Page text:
Do the Time Warp 

The Jazz Age Preservation Ball resurrects lost '20s spirits.

click to enlarge Olivia Lloyd, president of the Art Deco Society, poses in period costume upstairs at the Byrd Theatre. - SCOTT ELMQUIST
  • Scott Elmquist
  • Olivia Lloyd, president of the Art Deco Society, poses in period costume upstairs at the Byrd Theatre.

In Richmond, hard times are no excuse to stay home — they're grounds for celebration.

Even during the darkest days of the Depression, Richmonders found a way to get down, throwing three lavish Beaux Arts Balls at the Jefferson Hotel. Hundreds of costumed men and women showed up. Jazz filled the air. In the event's first year, a beautiful woman named the Spirit of the Ball rode into the lobby on a horse. The next year, she trumped that entrance by being lowered from the ceiling in an enormous tulip.

The Beaux Arts Balls mostly have been forgotten, but the Art Deco Society of Virginia aims to resurrect their boisterous spirit with its first Jazz Age Preservation Ball, set for Jan. 19 at the Bolling Haxall House.

"We thought, 'Wouldn't it be great to recreate something of this caliber?'" says Olivia Lloyd, president of the society. "Our goal is to make it that when you step through the doors of the Bolling Haxall House, you feel like you've stepped back in time."

To that end, the group has booked the Winn Jazz All Stars, led by local singer John Winn, a 2005 Pollak Prize recipient. Burlesque duo the Garter Snaps also will perform, and Charleston dance lessons will be offered to those attendees who want to walk the walk of the Roaring '20s.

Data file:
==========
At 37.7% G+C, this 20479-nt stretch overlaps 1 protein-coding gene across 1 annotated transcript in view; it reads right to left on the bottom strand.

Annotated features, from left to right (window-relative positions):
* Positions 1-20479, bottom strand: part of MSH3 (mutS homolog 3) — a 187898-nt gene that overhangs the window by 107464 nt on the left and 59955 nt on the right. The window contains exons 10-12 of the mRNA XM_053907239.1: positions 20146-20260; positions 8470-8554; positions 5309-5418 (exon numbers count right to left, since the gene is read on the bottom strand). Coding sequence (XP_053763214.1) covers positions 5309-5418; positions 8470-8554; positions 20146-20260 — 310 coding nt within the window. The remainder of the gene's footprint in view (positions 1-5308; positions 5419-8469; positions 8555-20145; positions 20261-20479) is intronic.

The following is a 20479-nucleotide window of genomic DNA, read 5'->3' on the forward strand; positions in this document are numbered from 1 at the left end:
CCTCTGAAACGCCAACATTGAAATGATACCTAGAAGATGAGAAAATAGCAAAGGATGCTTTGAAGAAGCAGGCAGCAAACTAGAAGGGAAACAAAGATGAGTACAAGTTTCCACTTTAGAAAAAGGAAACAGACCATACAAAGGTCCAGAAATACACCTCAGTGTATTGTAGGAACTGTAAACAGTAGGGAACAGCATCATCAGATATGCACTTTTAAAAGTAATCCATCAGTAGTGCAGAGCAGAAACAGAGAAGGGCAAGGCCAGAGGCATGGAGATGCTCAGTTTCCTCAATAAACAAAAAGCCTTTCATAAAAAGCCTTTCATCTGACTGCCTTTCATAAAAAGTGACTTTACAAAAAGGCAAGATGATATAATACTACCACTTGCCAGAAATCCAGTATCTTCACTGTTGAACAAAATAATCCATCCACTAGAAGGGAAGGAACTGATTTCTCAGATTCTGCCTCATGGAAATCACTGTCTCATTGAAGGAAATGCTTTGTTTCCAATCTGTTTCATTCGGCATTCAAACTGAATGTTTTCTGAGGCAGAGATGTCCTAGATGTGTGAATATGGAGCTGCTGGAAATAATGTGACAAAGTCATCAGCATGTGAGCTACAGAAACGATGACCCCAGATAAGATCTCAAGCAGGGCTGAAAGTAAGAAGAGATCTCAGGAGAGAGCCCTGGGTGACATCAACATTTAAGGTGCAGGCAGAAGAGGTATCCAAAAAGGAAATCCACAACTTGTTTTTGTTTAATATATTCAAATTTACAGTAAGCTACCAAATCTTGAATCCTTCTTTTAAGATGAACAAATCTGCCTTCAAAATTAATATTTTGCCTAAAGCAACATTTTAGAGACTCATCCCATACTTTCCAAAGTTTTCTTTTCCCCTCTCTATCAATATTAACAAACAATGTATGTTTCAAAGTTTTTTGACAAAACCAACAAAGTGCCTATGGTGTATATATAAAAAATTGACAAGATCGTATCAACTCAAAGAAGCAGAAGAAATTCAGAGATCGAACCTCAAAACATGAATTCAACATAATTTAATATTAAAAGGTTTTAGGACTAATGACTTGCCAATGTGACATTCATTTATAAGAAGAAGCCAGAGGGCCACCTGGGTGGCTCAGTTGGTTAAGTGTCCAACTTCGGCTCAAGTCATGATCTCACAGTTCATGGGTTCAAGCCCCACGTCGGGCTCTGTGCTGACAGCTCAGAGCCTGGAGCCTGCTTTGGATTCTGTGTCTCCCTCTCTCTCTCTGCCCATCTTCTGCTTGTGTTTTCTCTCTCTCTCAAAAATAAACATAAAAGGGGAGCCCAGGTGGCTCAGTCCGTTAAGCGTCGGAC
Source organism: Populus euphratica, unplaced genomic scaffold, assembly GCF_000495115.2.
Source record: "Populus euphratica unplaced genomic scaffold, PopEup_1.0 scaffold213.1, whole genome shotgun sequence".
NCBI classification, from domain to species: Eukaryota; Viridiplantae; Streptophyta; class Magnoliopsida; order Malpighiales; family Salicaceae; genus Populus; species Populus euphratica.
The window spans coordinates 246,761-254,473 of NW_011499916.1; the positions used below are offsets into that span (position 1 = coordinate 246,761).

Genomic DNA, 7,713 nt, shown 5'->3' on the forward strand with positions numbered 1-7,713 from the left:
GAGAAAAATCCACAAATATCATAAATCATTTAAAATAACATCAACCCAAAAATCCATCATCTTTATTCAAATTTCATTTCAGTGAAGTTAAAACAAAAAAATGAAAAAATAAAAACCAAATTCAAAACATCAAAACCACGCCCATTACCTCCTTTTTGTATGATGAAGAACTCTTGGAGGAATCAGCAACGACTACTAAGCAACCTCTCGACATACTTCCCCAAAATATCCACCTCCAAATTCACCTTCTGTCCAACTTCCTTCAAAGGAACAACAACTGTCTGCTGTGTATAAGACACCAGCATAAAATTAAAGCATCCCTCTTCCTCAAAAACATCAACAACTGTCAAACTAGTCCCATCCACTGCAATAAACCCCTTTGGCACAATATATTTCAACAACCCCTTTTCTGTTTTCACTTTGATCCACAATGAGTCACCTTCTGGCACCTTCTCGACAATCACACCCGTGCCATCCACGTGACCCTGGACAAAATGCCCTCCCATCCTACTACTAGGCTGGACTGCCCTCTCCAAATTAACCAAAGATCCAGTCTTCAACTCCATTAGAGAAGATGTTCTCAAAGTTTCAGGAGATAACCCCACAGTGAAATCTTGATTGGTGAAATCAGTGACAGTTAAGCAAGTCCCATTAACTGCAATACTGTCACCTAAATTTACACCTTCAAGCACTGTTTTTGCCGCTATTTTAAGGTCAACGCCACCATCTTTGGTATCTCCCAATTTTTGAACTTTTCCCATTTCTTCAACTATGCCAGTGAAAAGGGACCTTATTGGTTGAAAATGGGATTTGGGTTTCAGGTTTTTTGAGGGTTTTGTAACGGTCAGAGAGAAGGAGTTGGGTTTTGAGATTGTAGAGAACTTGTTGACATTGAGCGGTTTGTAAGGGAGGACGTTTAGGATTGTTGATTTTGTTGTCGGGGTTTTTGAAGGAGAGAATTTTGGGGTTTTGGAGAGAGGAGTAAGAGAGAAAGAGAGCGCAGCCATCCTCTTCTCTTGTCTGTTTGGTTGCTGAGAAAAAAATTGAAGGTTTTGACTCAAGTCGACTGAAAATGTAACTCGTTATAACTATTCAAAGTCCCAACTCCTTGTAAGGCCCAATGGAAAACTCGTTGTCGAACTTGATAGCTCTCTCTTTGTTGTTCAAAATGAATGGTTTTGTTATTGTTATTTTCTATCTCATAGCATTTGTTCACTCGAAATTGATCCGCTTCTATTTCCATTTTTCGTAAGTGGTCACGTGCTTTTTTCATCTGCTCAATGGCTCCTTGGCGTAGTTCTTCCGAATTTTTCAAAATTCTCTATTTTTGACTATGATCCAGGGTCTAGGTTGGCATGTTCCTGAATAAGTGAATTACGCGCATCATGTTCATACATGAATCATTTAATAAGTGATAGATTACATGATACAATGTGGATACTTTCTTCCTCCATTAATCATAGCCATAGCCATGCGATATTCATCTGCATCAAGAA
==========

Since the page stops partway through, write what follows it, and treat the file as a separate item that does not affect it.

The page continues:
Partygoers are encouraged to dress in the style of the times. Mary Atkinson, a sales associate at Bygones, recommends that women lean toward dropped-waist dresses, long beads and bobbed hair. "The Jazz Age and Prohibition was about sparkle," she says — "going out, having fun and dancing."

Unlike its predecessor, which had to contend with the constraints of Prohibition, the Jazz Age Ball will include a bar, as well as food, and is sponsored by St. Germain.

But this affair is about more than '20s-style hedonism. Besides raising awareness of Virginia's rich art-deco heritage, the event aims to raise money for the preservation of the Byrd Theatre. Proceeds from ticket sales and a silent auction held during the ball will be donated to the theater foundation.

"We were really thrilled when the Art Deco Society reached out to us," says Jaclyn Witthoefft, president of the Byrd Theatre Foundation. The money will contribute to the Byrd's efforts to raise $500,000 by the end of June as part of a Mary Morton Parsons Foundation challenge grant. If the theater meets this goal, the Parsons Foundation will donate $250,000 to the landmark's preservation efforts.

The Byrd needs lots of work, Witthoefft says. The theater recently completely two significant projects — replacing its boiler and installing a digital server system to allow it to screen digital films — and hopes to replace the air-conditioning system before summer. The Jazz Age Ball will help fund this work, as well as other ongoing high-priority projects that are tackled whenever funds become available.

"I'm hoping people will open up their hearts and wallets," Lloyd says.

The Art Deco Society hopes to make the ball an annual affair, rotating the beneficiary each year. As a starting point, the Byrd seemed a solid choice. "Everyone loves the Byrd," Lloyd says. "Everyone wants to see it around for generations." S

The Jazz Age Preservation Ball will be held Jan. 19 at the Bolling Haxall House. Tickets are available at Bygones and Bella Flora and online at artdecova.com.


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